Rosie’s afternoon tea

Teenagers are notorious for their high boredom threshold and now that were well into the school holidays that threshold is often reached. Unless there is constant entertainment, or a posse of friends about, they seem to go into a mope crying “im bored” like all they’ve done all summer is sit on their own doing nothing.  I begin to feel old as I wonder about the youth of today. Whatever happened to self entertainment and the pursuit of solitary activities like book reading, diary writing, drawing, cooking, sewing? Maybe I am just old!!

Rosie's tea

Actually, my teen is beginning to rediscover the joy gained from at least some of these things. She has become a bit of a bookworm lately and has started writing a journal (although claims she would only be truly inspired if she lived in the eclectic surroundings of London!!). She also enjoys a bit of cooking, as long as it is to her specification. Today in search of a bit of excitement she insisted she make everyone a proper afternoon tea. I wasn’t going to argue.

I like to think that her sudden longing for the perfect afternoon tea harks back to her younger days, where hoards of teddy bears sat around cups and plates enjoying their imaginary goodies. The tea she made tea today was a more adult affair with a careful attention to detail. Perfect vintage in every respect…cups and saucers, steaming tea-pot, delicate milk jug and delicious home-made scones served with my strawberry and red currant jam and loads of clotted cream.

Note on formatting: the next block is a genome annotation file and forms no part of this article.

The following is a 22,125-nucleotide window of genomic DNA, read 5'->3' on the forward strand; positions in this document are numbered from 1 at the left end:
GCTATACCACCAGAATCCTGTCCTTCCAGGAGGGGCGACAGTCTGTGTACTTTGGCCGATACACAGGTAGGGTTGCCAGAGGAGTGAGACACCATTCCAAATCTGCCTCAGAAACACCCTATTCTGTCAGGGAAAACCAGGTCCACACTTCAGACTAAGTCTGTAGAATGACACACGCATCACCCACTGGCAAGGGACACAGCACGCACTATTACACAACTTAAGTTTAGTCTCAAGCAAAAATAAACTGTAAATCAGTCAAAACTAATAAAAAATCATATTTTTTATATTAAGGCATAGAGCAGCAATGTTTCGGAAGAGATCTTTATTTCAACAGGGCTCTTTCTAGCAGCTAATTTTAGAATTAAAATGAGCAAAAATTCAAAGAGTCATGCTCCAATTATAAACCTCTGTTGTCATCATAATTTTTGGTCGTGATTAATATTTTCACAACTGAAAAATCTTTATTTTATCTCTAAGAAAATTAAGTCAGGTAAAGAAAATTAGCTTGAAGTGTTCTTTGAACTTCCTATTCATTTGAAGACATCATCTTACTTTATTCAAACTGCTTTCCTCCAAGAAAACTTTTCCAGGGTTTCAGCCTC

She set the table, arranged the chairs taking great care that the crockery matched and then told me firmly to sit and eat. I didn’t take much persuasion. It was a lovely intimate girly moment of decadence as we polished off three scones each and took some time to chat and giggle over her grumpy little brother who refused to join us.

I love these moments, so rare at her age that I relish each one. I only wish she was so good at tidying up afterwards!!

Rosie’s scone recipe:

250g plain organic unbleached flour

50g butter

1 teaspoon baking powder, 1 teaspoon cream of tartar, 1 teaspoon caster sugar and a pinch of salt.

Enough milk to make a soft dough.

Sieve flour into a bowl and rub in the butter. Add remaining ingredients and enough milk to make a soft dough. Roll out to a thickness of about 1 inch. Cut into small rounds. It should make about 12 scones. Bake in a hot oven gas mark 7, 220 degrees for about 10 minutes or until nicely browned on top. Serve with lashings of jam and cream (clotted preferably).


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Filed under baking, British food, cookery skills learnt at school, family budget cooking, home cooking

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